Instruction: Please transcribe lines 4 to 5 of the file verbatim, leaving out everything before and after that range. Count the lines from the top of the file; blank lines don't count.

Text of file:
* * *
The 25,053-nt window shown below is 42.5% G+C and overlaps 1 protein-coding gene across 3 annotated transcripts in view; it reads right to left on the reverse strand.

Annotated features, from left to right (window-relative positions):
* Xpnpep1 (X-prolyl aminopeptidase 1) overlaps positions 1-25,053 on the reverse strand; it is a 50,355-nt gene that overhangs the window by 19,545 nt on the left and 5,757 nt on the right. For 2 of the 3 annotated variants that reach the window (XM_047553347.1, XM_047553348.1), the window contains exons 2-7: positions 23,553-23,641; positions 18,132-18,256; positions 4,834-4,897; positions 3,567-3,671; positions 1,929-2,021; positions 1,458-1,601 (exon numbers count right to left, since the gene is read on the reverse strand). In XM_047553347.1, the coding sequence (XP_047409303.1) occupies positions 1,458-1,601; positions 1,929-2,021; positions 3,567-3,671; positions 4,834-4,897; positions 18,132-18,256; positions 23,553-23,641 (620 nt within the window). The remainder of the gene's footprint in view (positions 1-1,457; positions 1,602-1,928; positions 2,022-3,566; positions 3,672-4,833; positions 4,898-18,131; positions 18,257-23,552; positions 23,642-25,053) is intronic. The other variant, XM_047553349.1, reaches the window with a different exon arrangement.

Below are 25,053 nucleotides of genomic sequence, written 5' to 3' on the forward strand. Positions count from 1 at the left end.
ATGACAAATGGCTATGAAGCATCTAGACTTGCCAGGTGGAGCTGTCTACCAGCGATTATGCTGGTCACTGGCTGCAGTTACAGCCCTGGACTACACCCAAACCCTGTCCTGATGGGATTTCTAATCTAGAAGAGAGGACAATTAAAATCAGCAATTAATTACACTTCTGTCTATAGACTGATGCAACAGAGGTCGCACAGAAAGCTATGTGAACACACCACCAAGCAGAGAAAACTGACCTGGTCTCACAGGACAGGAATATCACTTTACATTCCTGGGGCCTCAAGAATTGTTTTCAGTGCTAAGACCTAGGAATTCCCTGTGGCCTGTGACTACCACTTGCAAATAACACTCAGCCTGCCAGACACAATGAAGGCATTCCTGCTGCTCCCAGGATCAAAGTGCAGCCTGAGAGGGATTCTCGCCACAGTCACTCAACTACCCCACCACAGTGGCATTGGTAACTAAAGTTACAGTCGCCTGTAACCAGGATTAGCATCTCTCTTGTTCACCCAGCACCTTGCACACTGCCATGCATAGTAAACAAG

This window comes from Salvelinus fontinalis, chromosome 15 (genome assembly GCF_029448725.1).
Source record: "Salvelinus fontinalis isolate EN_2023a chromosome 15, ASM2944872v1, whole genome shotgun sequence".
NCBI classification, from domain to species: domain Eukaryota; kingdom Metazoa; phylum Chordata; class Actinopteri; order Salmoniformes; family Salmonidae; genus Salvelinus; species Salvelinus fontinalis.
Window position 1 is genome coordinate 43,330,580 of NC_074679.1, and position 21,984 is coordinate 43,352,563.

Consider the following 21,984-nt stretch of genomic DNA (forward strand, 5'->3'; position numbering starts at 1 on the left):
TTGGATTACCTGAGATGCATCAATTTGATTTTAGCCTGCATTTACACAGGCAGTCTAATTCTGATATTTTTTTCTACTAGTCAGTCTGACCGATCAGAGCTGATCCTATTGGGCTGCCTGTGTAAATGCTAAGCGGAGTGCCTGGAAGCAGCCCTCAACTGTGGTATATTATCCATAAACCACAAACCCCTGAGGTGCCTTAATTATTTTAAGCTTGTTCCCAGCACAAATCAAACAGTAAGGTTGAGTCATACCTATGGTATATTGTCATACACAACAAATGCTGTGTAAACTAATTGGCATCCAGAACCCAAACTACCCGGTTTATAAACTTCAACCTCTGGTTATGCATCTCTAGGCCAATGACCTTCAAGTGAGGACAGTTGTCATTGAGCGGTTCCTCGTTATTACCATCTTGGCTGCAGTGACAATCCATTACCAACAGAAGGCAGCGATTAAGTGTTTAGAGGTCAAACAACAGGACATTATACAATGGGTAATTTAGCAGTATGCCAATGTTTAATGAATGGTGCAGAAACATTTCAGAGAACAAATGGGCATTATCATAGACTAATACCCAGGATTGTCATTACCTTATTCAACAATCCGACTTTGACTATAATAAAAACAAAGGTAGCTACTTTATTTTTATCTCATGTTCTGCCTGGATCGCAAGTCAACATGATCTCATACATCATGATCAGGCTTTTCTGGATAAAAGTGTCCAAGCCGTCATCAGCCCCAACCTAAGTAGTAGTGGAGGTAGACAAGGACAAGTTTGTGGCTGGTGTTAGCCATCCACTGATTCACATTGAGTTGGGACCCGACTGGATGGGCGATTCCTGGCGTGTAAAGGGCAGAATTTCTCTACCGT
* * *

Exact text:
Below are 25,053 nucleotides of genomic sequence, written 5' to 3' on the forward strand. Positions count from 1 at the left end.
ATGACAAATGGCTATGAAGCATCTAGACTTGCCAGGTGGAGCTGTCTACCAGCGATTATGCTGGTCACTGGCTGCAGTTACAGCCCTGGACTACACCCAAACCCTGTCCTGATGGGATTTCTAATCTAGAAGAGAGGACAATTAAAATCAGCAATTAATTACACTTCTGTCTATAGACTGATGCAACAGAGGTCGCACAGAAAGCTATGTGAACACACCACCAAGCAGAGAAAACTGACCTGGTCTCACAGGACAGGAATATCACTTTACATTCCTGGGGCCTCAAGAATTGTTTTCAGTGCTAAGACCTAGGAATTCCCTGTGGCCTGTGACTACCACTTGCAAATAACACTCAGCCTGCCAGACACAATGAAGGCATTCCTGCTGCTCCCAGGATCAAAGTGCAGCCTGAGAGGGATTCTCGCCACAGTCACTCAACTACCCCACCACAGTGGCATTGGTAACTAAAGTTACAGTCGCCTGTAACCAGGATTAGCATCTCTCTTGTTCACCCAGCACCTTGCACACTGCCATGCATAGTAAACAAG